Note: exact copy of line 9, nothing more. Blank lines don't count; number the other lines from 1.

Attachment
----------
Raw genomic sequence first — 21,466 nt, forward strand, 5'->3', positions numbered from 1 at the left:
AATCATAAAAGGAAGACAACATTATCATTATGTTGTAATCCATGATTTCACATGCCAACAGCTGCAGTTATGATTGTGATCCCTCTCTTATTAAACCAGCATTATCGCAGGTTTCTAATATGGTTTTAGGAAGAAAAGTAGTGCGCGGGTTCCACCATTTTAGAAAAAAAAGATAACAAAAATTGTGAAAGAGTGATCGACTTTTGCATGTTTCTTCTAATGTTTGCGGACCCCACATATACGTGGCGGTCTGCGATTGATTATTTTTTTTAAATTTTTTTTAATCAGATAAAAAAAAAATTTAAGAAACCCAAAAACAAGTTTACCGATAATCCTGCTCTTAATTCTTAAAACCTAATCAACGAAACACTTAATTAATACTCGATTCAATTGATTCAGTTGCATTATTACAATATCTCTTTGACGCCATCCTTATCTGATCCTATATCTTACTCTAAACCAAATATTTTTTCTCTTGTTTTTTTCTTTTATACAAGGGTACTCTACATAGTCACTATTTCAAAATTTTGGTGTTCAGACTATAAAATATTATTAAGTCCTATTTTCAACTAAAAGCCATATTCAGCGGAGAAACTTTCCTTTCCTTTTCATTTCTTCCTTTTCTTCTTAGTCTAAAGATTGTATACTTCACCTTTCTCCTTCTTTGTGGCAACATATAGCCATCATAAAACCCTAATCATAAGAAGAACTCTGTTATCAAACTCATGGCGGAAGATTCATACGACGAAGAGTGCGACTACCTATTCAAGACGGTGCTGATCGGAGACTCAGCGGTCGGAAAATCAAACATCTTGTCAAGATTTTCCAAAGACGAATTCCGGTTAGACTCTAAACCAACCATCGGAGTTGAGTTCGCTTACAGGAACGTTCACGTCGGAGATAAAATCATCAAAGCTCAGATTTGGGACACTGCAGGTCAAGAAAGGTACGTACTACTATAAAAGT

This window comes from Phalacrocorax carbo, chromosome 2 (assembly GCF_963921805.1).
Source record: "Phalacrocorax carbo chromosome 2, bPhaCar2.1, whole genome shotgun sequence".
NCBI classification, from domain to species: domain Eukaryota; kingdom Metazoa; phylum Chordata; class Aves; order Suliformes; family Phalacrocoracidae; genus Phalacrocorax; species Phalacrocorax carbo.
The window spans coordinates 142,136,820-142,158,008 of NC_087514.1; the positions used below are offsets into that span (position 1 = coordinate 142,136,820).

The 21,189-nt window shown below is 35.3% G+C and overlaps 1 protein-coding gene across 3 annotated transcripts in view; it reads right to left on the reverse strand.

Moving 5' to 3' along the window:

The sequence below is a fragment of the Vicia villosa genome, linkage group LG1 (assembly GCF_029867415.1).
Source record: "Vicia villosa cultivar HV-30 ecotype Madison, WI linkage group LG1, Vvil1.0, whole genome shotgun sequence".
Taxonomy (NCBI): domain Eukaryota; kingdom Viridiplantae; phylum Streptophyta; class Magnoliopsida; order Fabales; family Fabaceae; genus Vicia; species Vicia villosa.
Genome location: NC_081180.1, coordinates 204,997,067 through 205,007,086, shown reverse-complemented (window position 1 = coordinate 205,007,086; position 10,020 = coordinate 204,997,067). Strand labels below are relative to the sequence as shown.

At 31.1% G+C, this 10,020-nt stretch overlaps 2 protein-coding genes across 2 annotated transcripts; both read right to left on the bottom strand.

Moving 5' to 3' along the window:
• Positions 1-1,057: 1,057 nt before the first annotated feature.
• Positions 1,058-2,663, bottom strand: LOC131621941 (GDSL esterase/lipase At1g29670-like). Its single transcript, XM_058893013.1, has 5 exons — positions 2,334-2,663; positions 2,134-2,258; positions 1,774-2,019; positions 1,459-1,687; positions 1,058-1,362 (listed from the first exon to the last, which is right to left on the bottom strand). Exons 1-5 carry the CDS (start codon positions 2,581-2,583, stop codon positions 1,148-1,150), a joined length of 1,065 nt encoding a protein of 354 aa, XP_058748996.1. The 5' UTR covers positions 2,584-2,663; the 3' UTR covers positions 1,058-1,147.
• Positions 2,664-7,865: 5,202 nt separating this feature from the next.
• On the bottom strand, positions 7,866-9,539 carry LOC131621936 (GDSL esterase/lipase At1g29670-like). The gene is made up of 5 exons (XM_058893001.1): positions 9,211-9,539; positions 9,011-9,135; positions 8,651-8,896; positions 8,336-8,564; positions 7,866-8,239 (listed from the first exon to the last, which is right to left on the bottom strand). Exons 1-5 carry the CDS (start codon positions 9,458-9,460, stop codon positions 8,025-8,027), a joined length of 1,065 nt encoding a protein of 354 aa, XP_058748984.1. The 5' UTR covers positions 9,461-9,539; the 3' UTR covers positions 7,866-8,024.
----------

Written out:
The sequence below is a fragment of the Vicia villosa genome, linkage group LG1 (assembly GCF_029867415.1).